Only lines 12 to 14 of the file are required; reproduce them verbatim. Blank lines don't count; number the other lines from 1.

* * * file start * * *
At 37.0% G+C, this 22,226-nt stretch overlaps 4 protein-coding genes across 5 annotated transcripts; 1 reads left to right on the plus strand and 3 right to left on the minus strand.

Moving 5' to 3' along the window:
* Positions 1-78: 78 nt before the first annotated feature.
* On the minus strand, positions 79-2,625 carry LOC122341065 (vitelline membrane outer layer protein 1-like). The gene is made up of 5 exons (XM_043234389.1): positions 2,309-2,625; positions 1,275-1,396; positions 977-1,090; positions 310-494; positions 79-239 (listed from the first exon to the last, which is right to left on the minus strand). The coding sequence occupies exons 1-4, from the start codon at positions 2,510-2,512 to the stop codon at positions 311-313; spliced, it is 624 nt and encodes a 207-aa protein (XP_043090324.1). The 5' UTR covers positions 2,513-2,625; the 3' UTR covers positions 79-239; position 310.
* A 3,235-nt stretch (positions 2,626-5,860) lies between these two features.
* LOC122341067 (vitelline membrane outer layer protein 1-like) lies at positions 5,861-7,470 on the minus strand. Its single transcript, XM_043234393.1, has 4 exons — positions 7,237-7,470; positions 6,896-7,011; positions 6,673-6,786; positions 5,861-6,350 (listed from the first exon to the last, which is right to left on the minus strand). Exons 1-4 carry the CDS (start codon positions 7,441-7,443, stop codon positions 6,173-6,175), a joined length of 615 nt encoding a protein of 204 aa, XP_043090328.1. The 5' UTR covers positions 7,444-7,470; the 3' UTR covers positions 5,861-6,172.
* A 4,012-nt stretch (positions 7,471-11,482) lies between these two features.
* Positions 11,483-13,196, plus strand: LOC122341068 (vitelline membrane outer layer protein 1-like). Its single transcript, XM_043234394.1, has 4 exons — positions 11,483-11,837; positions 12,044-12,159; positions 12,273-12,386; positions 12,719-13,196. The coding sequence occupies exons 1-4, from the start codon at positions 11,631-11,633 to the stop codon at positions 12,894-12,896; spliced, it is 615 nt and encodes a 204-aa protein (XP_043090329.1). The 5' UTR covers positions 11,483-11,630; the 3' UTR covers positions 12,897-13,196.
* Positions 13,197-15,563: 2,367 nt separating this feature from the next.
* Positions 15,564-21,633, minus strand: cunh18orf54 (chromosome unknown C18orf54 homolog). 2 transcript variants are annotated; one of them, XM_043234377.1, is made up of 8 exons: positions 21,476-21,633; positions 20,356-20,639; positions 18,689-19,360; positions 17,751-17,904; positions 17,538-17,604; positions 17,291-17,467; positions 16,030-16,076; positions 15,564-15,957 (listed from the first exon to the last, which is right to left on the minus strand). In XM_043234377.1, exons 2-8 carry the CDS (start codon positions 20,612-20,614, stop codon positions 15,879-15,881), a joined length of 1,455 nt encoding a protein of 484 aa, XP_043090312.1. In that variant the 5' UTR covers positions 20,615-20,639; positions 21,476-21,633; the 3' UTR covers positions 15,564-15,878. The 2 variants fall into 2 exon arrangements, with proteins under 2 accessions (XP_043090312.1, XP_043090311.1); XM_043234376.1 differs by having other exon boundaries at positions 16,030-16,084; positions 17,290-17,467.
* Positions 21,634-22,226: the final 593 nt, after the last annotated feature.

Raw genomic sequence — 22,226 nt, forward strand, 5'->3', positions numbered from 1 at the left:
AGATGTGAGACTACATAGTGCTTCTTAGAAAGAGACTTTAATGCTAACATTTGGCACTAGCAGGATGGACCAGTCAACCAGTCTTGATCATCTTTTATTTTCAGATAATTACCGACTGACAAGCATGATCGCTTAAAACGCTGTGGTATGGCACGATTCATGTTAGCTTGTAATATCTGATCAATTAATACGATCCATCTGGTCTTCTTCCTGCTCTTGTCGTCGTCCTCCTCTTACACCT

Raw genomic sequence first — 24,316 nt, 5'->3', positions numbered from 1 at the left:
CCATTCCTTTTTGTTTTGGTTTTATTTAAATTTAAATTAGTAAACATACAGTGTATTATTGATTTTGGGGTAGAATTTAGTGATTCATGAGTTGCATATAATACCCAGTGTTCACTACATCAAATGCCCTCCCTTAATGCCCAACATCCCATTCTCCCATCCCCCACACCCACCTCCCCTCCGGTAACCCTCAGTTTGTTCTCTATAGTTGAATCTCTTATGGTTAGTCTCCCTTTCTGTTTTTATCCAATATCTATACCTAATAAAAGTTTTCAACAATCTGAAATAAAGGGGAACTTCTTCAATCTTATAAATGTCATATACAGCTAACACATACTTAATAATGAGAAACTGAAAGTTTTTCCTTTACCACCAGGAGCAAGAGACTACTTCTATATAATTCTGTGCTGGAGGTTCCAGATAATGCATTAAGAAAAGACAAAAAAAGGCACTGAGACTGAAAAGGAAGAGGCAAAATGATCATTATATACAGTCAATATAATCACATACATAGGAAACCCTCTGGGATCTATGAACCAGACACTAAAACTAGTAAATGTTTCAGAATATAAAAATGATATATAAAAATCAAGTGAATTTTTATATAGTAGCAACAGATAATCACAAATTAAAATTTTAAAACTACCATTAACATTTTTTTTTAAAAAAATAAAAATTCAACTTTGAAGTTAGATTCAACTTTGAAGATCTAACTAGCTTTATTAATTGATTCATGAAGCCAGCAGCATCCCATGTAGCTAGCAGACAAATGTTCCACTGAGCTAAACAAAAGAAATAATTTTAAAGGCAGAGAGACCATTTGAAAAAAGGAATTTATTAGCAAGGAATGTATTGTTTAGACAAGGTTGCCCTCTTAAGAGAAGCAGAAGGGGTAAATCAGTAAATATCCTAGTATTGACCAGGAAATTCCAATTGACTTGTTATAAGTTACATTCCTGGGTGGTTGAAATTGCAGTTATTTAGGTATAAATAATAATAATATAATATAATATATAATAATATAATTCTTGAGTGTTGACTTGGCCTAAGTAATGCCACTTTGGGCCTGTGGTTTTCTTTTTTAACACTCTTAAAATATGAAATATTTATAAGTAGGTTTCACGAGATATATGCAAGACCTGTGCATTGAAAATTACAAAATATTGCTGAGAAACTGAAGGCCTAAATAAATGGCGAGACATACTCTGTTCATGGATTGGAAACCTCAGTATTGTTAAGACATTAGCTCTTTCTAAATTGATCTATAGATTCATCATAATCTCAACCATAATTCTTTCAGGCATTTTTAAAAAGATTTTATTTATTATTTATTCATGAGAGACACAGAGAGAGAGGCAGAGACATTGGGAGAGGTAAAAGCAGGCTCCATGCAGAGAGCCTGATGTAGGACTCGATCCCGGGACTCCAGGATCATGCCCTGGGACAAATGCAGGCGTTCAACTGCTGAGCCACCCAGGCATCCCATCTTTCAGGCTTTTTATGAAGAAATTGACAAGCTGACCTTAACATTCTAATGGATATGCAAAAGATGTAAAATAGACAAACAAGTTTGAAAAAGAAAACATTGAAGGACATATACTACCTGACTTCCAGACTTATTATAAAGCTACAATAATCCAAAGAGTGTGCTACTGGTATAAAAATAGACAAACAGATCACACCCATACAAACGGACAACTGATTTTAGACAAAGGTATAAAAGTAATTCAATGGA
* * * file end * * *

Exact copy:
Raw genomic sequence — 22,226 nt, forward strand, 5'->3', positions numbered from 1 at the left:
AGATGTGAGACTACATAGTGCTTCTTAGAAAGAGACTTTAATGCTAACATTTGGCACTAGCAGGATGGACCAGTCAACCAGTCTTGATCATCTTTTATTTTCAGATAATTACCGACTGACAAGCATGATCGCTTAAAACGCTGTGGTATGGCACGATTCATGTTAGCTTGTAATATCTGATCAATTAATACGATCCATCTGGTCTTCTTCCTGCTCTTGTCGTCGTCCTCCTCTTACACCT

Raw genomic sequence first — 24,316 nt, 5'->3', positions numbered from 1 at the left: